Scaling Up Insights — Coach Panel with Roland Siebelink and Cheryl Biron
We have two amazing guests for you this week, Roland Siebelink and Cheryl Biron, to weigh in on some of their thoughts about what’s new in the world of scaling up. Stay tuned as Bill and our guests dive into the health of an organization, developing better leaders and people, and how to brace for the upcoming market storms ahead.
Roland Siebelink is an award-winning tech startup CEO as well as one of Bill’s former clients. He is a coach that focuses on mid-stage tech startups and works one-on-one with CEOs to scale their businesses. Cheryl Biron has an MBA in Marketing from The Wharton School and serves as a CEO for One Horn Transportation. She has used the Rockefeller Habits to reduce her demanding role and obtain more freedom. Cheryl is also a coach and is the author of The Hot Tub Manifesto!
This panel’s first topic of discussion is the health of an organization. Rajendra Sisodia has an upcoming book on the subject about how to align multiple stakeholders, customers, and employees into a purpose-and-values-driven company. The purpose of a company should not be solely to make money. The ability to make money is definitely in a scorecard, it’s an indicator of company health, but it is a very weak ‘core purpose.’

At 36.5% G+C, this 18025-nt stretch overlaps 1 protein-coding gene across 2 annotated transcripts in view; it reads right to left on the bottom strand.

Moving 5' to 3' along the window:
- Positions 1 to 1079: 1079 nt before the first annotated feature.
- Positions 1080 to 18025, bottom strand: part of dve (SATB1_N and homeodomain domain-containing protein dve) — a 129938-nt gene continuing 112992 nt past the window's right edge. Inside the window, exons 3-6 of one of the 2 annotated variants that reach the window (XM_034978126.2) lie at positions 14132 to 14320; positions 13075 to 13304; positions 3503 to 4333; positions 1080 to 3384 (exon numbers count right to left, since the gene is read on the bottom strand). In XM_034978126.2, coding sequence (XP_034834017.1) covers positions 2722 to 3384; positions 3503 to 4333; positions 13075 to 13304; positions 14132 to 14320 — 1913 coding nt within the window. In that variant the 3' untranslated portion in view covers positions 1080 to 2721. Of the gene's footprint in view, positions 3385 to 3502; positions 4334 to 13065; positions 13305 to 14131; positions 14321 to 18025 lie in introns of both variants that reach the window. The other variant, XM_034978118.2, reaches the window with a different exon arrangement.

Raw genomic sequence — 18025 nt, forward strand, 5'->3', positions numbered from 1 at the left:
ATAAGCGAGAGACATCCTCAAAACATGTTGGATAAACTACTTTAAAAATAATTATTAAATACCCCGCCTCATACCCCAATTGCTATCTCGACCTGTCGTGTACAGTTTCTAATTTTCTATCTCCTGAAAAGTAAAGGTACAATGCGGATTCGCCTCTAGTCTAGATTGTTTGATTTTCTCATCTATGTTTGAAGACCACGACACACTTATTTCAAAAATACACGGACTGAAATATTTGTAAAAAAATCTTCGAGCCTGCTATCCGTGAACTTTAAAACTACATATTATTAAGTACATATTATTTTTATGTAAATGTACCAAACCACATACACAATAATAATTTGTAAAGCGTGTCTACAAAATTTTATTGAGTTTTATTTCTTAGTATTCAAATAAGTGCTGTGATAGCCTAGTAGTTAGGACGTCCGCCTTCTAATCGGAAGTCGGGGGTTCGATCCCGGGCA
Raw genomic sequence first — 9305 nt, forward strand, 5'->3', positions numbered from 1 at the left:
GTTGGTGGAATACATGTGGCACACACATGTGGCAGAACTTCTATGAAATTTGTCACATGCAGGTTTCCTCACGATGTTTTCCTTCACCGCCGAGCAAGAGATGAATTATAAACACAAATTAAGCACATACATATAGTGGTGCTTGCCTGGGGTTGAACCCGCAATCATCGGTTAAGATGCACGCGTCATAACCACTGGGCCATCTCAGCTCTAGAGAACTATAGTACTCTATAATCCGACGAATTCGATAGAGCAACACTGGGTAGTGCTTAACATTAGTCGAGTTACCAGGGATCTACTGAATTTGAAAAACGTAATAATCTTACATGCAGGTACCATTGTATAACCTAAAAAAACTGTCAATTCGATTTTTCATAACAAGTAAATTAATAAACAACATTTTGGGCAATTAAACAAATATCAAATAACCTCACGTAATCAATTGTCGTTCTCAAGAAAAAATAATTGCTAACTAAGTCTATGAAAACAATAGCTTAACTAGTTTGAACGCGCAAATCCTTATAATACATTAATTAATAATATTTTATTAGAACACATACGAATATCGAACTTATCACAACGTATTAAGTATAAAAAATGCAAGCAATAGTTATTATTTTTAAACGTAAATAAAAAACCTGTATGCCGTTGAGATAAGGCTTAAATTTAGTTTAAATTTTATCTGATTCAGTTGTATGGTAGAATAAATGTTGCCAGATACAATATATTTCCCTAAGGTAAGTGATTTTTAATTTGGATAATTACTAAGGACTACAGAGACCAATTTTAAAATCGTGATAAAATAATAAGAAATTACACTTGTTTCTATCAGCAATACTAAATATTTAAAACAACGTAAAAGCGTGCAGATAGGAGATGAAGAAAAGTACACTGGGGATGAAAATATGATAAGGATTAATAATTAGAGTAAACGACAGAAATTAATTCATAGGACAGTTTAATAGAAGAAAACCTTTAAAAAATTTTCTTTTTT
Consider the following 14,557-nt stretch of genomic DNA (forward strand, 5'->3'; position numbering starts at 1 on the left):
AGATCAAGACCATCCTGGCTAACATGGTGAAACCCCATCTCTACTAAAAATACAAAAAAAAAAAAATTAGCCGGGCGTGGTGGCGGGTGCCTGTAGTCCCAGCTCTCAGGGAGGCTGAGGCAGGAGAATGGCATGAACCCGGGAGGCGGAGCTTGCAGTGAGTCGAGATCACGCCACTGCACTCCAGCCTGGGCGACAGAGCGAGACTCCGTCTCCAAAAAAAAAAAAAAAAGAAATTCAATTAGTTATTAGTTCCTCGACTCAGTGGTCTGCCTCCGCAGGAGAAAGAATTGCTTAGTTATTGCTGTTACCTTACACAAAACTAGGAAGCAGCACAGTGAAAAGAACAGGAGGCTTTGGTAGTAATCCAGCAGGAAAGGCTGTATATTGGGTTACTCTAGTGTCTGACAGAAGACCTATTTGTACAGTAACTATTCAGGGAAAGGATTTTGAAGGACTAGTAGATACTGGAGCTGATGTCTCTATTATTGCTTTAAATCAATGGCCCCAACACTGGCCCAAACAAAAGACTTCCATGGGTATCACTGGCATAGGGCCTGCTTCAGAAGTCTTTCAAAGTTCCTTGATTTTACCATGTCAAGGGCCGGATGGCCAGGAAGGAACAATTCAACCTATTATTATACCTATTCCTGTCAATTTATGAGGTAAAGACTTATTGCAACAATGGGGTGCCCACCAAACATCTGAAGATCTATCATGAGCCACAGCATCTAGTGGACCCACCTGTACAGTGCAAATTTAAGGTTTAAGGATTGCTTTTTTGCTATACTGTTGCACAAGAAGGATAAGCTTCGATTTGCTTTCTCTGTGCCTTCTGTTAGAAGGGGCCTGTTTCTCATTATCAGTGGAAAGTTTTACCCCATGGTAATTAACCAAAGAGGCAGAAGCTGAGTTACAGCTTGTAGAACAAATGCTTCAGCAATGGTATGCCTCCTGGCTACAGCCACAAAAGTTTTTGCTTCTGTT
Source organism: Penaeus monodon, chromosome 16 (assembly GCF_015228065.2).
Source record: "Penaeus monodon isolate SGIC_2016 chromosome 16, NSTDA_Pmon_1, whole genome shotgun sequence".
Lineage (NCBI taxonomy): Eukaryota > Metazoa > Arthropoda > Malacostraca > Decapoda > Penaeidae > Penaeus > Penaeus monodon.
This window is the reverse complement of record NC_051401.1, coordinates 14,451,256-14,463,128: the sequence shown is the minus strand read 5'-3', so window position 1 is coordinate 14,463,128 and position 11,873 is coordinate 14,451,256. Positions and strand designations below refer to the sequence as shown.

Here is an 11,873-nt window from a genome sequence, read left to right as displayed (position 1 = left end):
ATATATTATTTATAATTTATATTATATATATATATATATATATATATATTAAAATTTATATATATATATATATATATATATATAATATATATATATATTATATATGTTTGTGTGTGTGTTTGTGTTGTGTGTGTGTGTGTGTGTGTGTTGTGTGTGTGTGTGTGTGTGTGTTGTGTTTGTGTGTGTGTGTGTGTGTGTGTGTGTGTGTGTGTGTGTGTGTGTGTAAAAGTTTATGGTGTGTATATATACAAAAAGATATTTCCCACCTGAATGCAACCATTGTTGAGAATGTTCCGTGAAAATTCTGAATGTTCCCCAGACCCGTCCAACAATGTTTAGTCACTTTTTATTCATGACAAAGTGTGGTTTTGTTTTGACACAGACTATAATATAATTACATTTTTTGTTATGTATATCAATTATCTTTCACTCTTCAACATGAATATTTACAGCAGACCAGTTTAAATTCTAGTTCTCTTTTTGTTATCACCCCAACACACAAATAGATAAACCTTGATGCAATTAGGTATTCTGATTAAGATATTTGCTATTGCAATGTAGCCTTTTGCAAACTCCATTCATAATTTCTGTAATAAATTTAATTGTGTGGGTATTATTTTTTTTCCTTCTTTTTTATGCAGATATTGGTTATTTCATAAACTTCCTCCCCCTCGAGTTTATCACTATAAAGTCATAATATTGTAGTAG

In order to develop a healthy organization, their leader must be self-aware, and open to being coachable. One in five executives quit the coaching process because it’s uncomfortable to shine the mirror onto themselves and look at their flaws. Roland shares that in this coaching process, it goes a long way to just be kind than to be right. Cheryl agrees. To her, it’s about finding the right battles to fight for and let go of the rest.
The next topic is about the value of people! There are forecasts that there is going to be another recession soon, so what does that mean for leaders, today? Cheryl shares an example of how people can work together for the greater good of the company so that no one does get laid off by taking pay cuts and allowing staff to go on vacation without pay. It’s not an ideal scenario, but it benefits everyone as a whole because they still have jobs during tough times.
Roland agrees with this approach. By being conscious of the market volatility and adapting your workforce to it, you also have the ability to retain industry knowledge. If you had initially laid off your workforce and were seeking the same level of expertise two to three years from now when the market has somewhat recovered, it would be nearly impossible to find these individuals again.
The next topics cover the customer experience, going the extra mile the way Airbnb does, upcoming Scaling Up workshops, the benefits of a daily huddle, getting lost in communication platforms, and visualizing company BHAGs.
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